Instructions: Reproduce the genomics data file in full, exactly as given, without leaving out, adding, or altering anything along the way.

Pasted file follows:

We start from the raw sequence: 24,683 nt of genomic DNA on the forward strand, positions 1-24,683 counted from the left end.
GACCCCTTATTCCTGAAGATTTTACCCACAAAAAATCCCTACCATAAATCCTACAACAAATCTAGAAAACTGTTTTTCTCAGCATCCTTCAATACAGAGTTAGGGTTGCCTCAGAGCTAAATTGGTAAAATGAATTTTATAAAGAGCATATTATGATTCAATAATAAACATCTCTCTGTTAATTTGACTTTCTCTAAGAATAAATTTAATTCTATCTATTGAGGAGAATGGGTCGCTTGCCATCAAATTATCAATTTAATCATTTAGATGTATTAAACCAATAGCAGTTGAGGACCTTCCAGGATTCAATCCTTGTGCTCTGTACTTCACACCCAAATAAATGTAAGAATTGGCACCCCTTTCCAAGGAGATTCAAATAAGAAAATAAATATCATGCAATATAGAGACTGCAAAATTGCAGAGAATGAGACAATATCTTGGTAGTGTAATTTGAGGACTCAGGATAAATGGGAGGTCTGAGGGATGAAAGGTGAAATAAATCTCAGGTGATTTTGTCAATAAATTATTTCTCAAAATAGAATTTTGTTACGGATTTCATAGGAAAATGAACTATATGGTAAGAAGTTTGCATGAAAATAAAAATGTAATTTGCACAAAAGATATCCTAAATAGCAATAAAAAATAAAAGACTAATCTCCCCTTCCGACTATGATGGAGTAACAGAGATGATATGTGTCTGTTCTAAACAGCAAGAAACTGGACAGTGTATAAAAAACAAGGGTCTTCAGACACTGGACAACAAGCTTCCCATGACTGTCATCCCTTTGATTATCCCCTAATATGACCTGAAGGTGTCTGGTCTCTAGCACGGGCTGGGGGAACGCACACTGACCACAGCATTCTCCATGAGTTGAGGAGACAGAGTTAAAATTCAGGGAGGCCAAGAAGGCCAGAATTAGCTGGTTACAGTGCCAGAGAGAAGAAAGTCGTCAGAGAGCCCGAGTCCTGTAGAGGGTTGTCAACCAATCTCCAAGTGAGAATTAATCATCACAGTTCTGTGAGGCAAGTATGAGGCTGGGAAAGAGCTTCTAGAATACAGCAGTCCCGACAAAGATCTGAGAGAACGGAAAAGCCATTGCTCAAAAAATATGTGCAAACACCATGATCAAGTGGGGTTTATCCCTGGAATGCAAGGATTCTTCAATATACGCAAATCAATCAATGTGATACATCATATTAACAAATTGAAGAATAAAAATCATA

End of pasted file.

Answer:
We start from the raw sequence: 24,683 nt of genomic DNA on the forward strand, positions 1-24,683 counted from the left end.
GACCCCTTATTCCTGAAGATTTTACCCACAAAAAATCCCTACCATAAATCCTACAACAAATCTAGAAAACTGTTTTTCTCAGCATCCTTCAATACAGAGTTAGGGTTGCCTCAGAGCTAAATTGGTAAAATGAATTTTATAAAGAGCATATTATGATTCAATAATAAACATCTCTCTGTTAATTTGACTTTCTCTAAGAATAAATTTAATTCTATCTATTGAGGAGAATGGGTCGCTTGCCATCAAATTATCAATTTAATCATTTAGATGTATTAAACCAATAGCAGTTGAGGACCTTCCAGGATTCAATCCTTGTGCTCTGTACTTCACACCCAAATAAATGTAAGAATTGGCACCCCTTTCCAAGGAGATTCAAATAAGAAAATAAATATCATGCAATATAGAGACTGCAAAATTGCAGAGAATGAGACAATATCTTGGTAGTGTAATTTGAGGACTCAGGATAAATGGGAGGTCTGAGGGATGAAAGGTGAAATAAATCTCAGGTGATTTTGTCAATAAATTATTTCTCAAAATAGAATTTTGTTACGGATTTCATAGGAAAATGAACTATATGGTAAGAAGTTTGCATGAAAATAAAAATGTAATTTGCACAAAAGATATCCTAAATAGCAATAAAAAATAAAAGACTAATCTCCCCTTCCGACTATGATGGAGTAACAGAGATGATATGTGTCTGTTCTAAACAGCAAGAAACTGGACAGTGTATAAAAAACAAGGGTCTTCAGACACTGGACAACAAGCTTCCCATGACTGTCATCCCTTTGATTATCCCCTAATATGACCTGAAGGTGTCTGGTCTCTAGCACGGGCTGGGGGAACGCACACTGACCACAGCATTCTCCATGAGTTGAGGAGACAGAGTTAAAATTCAGGGAGGCCAAGAAGGCCAGAATTAGCTGGTTACAGTGCCAGAGAGAAGAAAGTCGTCAGAGAGCCCGAGTCCTGTAGAGGGTTGTCAACCAATCTCCAAGTGAGAATTAATCATCACAGTTCTGTGAGGCAAGTATGAGGCTGGGAAAGAGCTTCTAGAATACAGCAGTCCCGACAAAGATCTGAGAGAACGGAAAAGCCATTGCTCAAAAAATATGTGCAAACACCATGATCAAGTGGGGTTTATCCCTGGAATGCAAGGATTCTTCAATATACGCAAATCAATCAATGTGATACATCATATTAACAAATTGAAGAATAAAAATCATA